A Planet Depos interview with brand-new court reporter, Kaylee Lachmann, RPR.
Kaylee, can you tell us about your journey through court reporting school?
After I graduated from college with a foreign language degree and realized it wasn’t doing much for me, I started working as a legal assistant. I was considering going to law school, but I wasn’t totally sure I wanted to be an attorney, so I started researching other careers in the legal field, and that’s when I stumbled upon court reporting. I was living in Oregon at the time, and there were no court reporting schools in my area, so I opted for the entirely online program through Clark State Community College. Going to school online was tough because I didn’t have a lot of other classmates to commiserate with, but in retrospect I think it really helped keep me focused. I wasn’t comparing my progress to anyone else, and I just kept my head down and worked as hard as I could. It took me a year and a half to get through school, and that was largely due to the fact that my then-boyfriend (now husband) helped support me, and I was able to quit my job about halfway through court reporting school so I could focus on gaining speed. We pinched pennies there for a while, but it was worth it! Court reporting school was by far the hardest thing I have ever done, and it is my proudest accomplishment.
What were your job options or considerations once you completed the program?
After I started court reporting school, we ended up moving to San Diego – which I was free to do, thanks to the online program. As I neared the end of court reporting school in the summer of 2018, I wanted to try my hand at the California CSR, but I was ineligible since I did not attend a California-approved court reporting school. They require students who did not attend California-approved schools to either be RPR-certified or have a year of experience as a working reporter – both of which I didn’t have. I scrambled to obtain the RPR in time for the November 2018 CSR, and I received it in October. However, it takes 4-6 weeks for the RPR certification to be officially processed, so I was still ineligible to take the November CSR exam. After working so hard to get through court reporting school as fast as possible, I was discouraged and felt bogged down by bureaucracy. I just wanted to start working already, so I started looking into other options, such as transcription and relocating to work out of state. That’s when I stumbled upon a great offer from Planet Depos to bring me out to Washington, D.C. to start working. Moving across the country was a big undertaking, but it has been a great first step for me. I am still planning to go back to California for the next CSR exam, and I have plans to eventually move back. It’s crazy to think that the first CSR exam I am eligible to take will take place about a year and half after I reached 200wpm in school!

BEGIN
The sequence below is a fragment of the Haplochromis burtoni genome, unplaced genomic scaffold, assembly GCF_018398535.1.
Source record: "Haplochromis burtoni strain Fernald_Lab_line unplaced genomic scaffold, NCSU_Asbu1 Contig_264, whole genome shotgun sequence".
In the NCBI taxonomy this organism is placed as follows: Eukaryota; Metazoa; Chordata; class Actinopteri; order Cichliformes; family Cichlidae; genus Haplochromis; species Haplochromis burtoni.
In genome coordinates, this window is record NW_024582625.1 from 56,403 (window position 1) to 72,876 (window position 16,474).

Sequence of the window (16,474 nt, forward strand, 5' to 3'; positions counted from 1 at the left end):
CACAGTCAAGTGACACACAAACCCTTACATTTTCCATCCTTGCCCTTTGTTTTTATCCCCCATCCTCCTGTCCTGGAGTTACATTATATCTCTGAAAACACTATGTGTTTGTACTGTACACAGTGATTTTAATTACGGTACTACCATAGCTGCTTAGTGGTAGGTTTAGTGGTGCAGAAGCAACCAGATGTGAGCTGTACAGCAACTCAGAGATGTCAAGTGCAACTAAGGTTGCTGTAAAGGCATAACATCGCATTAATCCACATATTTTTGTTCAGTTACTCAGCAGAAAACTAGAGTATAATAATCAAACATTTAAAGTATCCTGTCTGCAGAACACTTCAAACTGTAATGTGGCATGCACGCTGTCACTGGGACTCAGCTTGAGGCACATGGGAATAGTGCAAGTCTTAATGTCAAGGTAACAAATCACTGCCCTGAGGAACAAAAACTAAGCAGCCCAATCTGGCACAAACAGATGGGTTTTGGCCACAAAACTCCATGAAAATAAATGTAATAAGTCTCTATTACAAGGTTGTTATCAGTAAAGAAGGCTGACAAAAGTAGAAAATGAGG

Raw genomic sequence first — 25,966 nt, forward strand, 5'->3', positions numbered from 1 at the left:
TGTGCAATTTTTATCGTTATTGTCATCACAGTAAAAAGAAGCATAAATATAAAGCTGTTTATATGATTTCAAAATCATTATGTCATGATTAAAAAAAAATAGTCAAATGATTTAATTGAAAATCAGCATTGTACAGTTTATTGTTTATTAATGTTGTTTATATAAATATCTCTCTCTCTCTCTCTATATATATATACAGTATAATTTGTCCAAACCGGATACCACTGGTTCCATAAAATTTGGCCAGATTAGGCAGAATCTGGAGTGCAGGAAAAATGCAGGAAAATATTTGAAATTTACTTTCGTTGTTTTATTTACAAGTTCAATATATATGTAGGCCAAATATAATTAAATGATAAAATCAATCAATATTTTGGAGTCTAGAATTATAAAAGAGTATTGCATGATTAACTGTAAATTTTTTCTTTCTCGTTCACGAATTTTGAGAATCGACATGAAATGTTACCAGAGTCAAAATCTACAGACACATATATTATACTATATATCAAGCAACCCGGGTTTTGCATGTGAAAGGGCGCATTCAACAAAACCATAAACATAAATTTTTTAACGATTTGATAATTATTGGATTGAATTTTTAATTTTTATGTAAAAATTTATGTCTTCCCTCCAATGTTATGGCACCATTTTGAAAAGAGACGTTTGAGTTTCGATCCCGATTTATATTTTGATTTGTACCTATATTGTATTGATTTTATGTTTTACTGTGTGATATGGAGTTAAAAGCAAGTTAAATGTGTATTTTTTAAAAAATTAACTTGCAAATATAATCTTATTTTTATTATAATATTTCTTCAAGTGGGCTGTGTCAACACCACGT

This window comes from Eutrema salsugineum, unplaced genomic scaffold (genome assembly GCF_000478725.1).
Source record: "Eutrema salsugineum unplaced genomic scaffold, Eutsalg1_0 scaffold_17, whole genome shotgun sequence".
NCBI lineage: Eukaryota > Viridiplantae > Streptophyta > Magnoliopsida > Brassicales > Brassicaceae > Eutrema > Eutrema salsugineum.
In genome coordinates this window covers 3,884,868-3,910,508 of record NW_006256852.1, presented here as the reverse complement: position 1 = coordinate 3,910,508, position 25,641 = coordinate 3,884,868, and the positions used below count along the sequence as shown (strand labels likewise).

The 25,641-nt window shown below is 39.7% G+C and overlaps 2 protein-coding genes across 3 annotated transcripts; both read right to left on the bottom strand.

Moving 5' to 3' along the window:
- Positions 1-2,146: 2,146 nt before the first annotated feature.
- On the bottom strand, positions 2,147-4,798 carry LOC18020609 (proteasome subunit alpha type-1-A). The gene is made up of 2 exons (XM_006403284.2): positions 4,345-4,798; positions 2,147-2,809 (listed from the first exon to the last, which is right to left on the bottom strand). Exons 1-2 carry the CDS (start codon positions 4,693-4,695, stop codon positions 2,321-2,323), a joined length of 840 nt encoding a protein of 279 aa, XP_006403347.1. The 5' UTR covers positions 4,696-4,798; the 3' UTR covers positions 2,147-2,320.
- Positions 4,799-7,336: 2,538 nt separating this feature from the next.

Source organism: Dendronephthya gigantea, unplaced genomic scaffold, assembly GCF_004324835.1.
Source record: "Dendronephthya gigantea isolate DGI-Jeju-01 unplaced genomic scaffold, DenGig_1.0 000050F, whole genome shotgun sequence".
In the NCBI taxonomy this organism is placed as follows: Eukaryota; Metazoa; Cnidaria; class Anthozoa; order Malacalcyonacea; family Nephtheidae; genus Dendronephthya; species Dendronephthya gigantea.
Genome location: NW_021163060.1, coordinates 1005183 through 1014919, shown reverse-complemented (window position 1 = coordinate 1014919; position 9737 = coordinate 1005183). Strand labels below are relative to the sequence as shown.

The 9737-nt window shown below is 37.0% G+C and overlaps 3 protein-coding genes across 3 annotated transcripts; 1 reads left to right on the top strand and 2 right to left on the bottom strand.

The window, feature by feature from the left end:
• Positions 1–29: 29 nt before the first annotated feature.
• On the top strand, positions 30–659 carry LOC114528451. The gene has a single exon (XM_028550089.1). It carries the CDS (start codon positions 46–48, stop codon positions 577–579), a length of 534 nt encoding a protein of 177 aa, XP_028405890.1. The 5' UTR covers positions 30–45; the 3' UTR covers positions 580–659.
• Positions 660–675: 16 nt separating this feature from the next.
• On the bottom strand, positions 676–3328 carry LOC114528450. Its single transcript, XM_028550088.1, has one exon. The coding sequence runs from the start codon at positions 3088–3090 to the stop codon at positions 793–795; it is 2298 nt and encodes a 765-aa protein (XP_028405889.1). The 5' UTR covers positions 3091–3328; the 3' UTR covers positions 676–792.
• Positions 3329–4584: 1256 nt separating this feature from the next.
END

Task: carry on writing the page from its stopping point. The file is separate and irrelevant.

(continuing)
You passed your RPR before you began working! Very few reporters do. What do you feel was the secret to your success?
I took each leg of the RPR a few times. When I took the first few, I would be sitting there, thinking that it sounded slow compared to my practice dictation, but my fingers would just freeze, I would stop breathing, and I would get dizzy. What helped me the most was getting into the habit of purposely breathing slowly and deeply when I was practicing and just focusing on the words flowing into my ears and out through my fingers. I also prepared for each test by getting used to dictation at way higher, insane-sounding speeds and just trying to get a stroke for every word. I am also a musician, and I have played piano and other instruments since I was very young, so that definitely helped me through my court reporting school and certification process. I already knew what it meant to spend hours upon hours in the practice room honing a skill, and I think that is probably the number one skill you need to build speed!
You’ve had just a few weeks’ experience as a brand-new court reporter. Any surprises?
Not really, but I have really been enjoying the variety of subject matter that I’ve had to cover so far. The variety was one of the things that drew me to court reporting, though, so it’s not too much of a surprise!
Any advice for students nearing graduation?
Court reporting school was tough and required maintaining a very high level of motivation every single day. What helped me was finding a practice routine and sticking to it no matter what, but taking breaks is also so important. I find that the quality of my practice sessions goes down if I don’t take breaks, so it’s better to just take a break in the first place and make the most of the time I do put in.
Probably not fair, but where do you see yourself in five years?
Hopefully still freelancing, and maybe even traveling for a few international depos!